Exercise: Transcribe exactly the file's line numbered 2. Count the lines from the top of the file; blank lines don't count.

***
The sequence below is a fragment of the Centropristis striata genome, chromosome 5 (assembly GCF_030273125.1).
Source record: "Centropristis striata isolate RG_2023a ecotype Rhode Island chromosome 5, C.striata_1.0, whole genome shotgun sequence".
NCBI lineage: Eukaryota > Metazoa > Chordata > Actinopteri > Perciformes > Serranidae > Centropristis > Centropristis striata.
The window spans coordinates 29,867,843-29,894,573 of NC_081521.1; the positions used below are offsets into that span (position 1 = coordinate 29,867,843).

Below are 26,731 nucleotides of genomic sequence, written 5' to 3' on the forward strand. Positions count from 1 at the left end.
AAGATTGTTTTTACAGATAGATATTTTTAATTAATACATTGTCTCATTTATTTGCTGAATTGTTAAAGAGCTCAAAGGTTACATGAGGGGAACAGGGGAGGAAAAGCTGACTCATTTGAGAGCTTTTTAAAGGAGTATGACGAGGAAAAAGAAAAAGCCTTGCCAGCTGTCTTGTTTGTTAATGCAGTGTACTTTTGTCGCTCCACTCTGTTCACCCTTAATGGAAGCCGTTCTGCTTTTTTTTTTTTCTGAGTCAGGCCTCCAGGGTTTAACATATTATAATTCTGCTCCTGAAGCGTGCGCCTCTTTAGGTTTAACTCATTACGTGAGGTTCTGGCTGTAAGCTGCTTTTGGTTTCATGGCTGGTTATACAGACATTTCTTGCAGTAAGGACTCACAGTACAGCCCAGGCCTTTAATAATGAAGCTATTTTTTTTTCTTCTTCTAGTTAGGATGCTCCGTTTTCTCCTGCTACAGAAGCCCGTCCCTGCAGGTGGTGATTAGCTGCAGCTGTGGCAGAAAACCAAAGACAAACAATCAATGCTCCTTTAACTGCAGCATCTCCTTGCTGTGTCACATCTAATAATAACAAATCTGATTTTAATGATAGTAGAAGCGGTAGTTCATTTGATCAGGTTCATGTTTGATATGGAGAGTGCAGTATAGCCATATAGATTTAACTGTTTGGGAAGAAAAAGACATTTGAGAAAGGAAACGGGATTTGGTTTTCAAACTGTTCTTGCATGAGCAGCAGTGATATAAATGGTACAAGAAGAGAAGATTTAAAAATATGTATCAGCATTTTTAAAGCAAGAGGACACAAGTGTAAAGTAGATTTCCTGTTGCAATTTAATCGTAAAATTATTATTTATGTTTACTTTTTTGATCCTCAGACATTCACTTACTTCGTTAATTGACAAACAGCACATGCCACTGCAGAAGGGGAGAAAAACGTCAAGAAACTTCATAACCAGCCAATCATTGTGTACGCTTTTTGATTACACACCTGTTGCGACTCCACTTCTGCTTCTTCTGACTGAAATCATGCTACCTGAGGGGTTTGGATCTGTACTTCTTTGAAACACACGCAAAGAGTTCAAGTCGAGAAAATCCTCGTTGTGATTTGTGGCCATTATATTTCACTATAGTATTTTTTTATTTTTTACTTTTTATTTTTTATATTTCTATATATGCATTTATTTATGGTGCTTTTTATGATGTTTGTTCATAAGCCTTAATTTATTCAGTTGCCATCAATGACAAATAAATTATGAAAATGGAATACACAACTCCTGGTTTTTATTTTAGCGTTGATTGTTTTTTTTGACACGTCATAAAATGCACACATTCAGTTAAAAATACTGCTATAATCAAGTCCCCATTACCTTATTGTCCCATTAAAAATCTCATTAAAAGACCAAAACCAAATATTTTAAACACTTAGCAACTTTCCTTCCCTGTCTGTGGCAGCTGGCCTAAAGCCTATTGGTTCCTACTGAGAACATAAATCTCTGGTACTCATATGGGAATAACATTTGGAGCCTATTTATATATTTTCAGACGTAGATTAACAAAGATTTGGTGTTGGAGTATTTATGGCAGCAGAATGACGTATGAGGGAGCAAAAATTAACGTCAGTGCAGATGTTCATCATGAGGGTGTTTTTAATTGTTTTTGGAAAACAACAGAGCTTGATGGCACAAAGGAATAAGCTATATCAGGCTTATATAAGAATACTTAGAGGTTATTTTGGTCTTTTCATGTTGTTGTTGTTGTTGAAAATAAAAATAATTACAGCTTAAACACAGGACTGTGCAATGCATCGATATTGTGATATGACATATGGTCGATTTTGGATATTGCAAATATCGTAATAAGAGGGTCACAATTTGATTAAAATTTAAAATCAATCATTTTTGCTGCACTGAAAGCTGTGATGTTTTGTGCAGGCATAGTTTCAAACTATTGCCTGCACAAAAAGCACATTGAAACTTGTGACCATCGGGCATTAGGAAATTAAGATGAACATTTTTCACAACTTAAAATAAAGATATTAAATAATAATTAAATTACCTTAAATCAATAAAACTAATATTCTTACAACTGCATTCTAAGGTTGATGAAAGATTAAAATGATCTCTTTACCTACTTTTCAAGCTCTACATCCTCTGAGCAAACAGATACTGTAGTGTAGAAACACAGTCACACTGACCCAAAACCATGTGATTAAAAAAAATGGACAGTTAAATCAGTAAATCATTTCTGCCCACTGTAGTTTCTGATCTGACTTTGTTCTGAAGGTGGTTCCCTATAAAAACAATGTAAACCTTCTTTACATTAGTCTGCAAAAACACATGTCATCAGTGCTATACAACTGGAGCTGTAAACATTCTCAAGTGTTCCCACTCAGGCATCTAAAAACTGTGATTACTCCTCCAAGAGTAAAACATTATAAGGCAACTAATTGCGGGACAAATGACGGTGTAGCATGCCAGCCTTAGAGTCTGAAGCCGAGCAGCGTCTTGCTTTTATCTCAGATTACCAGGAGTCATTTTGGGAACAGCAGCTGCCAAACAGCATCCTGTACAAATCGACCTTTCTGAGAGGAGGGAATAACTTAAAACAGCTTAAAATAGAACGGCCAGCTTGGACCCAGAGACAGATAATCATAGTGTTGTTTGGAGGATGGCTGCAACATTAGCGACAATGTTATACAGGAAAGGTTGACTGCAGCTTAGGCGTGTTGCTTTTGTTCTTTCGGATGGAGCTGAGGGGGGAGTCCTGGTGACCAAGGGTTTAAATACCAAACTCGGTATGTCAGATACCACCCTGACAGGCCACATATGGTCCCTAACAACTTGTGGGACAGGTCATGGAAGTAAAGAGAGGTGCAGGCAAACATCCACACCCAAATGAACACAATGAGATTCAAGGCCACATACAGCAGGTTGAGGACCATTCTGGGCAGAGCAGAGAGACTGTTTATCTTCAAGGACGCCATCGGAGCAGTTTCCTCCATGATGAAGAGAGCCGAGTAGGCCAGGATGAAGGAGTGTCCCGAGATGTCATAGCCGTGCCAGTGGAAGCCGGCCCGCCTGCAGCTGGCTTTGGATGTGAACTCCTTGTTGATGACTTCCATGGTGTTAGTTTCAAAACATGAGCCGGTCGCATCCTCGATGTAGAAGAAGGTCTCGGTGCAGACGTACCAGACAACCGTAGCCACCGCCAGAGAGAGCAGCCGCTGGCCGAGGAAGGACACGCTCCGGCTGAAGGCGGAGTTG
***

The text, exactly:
Source record: "Centropristis striata isolate RG_2023a ecotype Rhode Island chromosome 5, C.striata_1.0, whole genome shotgun sequence".